Survival Sewing Kit
First let me suggest what you may need in a field sewing kit:
1. Thread-polyester, colors black, brown, khaki and white. Also a spool of black upholstery thread.
2. Needles- get an assortment to include an upholstery needle (bent)
3. Needle threading tools. For those of us with older eyes.
4. Thimble that fits your finger. My fingers are generally too fat for these
5. Pair of nipper scissors
6. Iron on patches- you can even get these in camo patterns
7. Assorted buttons
8. Assorted safety pins
I keep all of this in a small plastic box or you can use a small zippered bag. You just need something that will protect the contents and store well. There are small sewing kits that you can purchase that will work in a pinch. It works well in a bug out bag. The only problem is you will run out of thread before long and it is missing the iron on patches. Now that you have the basics, let’s look at some useful stitches to know.
You need to learn three basic stitches which include the overhand, blanket and straight stitch. The overhand stitch is a basic stitching that some call a whip stitch. This is used for joining two pieces of material together and can be used for hemming pants. First you anchor one end of your thread at the starting point. Then you pass the threaded needle through both pieces of fabric creating a small loop. Try to pass the needle through the fabric at regular intervals to look neat.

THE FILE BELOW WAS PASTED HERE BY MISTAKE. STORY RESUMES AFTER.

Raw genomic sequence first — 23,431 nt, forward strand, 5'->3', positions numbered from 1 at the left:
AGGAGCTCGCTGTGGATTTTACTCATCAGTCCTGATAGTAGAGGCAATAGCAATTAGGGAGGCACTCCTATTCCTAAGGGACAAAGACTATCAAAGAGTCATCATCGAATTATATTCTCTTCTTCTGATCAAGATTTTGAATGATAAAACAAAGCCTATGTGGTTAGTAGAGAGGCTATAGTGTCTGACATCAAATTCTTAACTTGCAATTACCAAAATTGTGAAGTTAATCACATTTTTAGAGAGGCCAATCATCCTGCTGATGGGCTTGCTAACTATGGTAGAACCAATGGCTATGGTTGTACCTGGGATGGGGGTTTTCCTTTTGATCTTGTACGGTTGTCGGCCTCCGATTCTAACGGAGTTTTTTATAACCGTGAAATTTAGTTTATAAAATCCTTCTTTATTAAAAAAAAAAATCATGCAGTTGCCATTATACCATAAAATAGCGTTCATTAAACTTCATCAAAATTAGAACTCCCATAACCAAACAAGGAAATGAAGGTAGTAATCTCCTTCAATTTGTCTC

The spacing will give you a stronger or more loose bond depending on how many stitches per inch you sew. The next stitch is the blanket stitch which helps to reinforce the edge of your fabric such as a blanket. This will protect the edge and help keep it from fraying. It is similar to the overhand stitch but you connect each thread by passing the needle and thread through each loop.
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The straight stitch runs in a straight line and can be used to hem pants or a dress or curtains. The needle and thread pass through the fabric in a straight line, in and out, in and out. To end all of my stitches, I tie a square knot in the thread after passing the needle and thread through the fabric giving myself two ends. I have also used my sewing skills to make leather bags, pants, moccasins and shirts that could come in handy someday. Sewing leather is harder and requires special needles and artificial or real sinew. The needle is curved with a triangle shaped pointed tip to pass through the leather easier. You can also use a threaded Awl that sews like a hand sewing machine.
Not only is sewing useful for repairs, you may even enjoy it. Sewing is relaxing and will give you a real sense of accomplishment in a time when people are quick to discard things. Sew What? Sew most anything that needs repaired or made out of fabrics of any kind. Basically, if you can pass a needle and thread through it, it can be sewn. And oh, by the way this isn’t just for the girls and ladies. I have my own sewing machine and I’m not afraid to use it!